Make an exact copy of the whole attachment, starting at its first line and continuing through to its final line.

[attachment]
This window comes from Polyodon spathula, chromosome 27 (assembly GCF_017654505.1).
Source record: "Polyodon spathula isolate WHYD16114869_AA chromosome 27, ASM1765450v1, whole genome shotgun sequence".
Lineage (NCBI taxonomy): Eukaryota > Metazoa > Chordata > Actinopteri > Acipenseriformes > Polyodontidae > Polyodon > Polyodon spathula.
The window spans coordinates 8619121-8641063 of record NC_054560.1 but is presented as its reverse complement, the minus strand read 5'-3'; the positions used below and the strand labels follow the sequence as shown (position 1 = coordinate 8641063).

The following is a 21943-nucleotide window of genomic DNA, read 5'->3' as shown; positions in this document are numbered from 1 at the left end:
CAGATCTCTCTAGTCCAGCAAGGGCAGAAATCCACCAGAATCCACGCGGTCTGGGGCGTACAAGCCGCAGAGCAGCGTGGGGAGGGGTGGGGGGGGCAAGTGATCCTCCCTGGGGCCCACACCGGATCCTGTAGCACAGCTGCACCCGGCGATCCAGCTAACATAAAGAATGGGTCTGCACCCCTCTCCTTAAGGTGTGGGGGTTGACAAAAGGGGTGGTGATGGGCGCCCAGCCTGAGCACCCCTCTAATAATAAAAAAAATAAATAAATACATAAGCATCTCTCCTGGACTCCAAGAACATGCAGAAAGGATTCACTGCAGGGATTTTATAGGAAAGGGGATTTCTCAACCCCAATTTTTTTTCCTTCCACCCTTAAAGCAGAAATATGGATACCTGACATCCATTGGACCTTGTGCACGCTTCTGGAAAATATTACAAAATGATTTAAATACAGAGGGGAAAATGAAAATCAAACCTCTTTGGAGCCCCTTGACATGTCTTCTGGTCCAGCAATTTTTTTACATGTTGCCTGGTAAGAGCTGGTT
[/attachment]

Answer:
This window comes from Polyodon spathula, chromosome 27 (assembly GCF_017654505.1).
Source record: "Polyodon spathula isolate WHYD16114869_AA chromosome 27, ASM1765450v1, whole genome shotgun sequence".
Lineage (NCBI taxonomy): Eukaryota > Metazoa > Chordata > Actinopteri > Acipenseriformes > Polyodontidae > Polyodon > Polyodon spathula.
The window spans coordinates 8619121-8641063 of record NC_054560.1 but is presented as its reverse complement, the minus strand read 5'-3'; the positions used below and the strand labels follow the sequence as shown (position 1 = coordinate 8641063).

The following is a 21943-nucleotide window of genomic DNA, read 5'->3' as shown; positions in this document are numbered from 1 at the left end:
CAGATCTCTCTAGTCCAGCAAGGGCAGAAATCCACCAGAATCCACGCGGTCTGGGGCGTACAAGCCGCAGAGCAGCGTGGGGAGGGGTGGGGGGGGCAAGTGATCCTCCCTGGGGCCCACACCGGATCCTGTAGCACAGCTGCACCCGGCGATCCAGCTAACATAAAGAATGGGTCTGCACCCCTCTCCTTAAGGTGTGGGGGTTGACAAAAGGGGTGGTGATGGGCGCCCAGCCTGAGCACCCCTCTAATAATAAAAAAAATAAATAAATACATAAGCATCTCTCCTGGACTCCAAGAACATGCAGAAAGGATTCACTGCAGGGATTTTATAGGAAAGGGGATTTCTCAACCCCAATTTTTTTTCCTTCCACCCTTAAAGCAGAAATATGGATACCTGACATCCATTGGACCTTGTGCACGCTTCTGGAAAATATTACAAAATGATTTAAATACAGAGGGGAAAATGAAAATCAAACCTCTTTGGAGCCCCTTGACATGTCTTCTGGTCCAGCAATTTTTTTACATGTTGCCTGGTAAGAGCTGGTT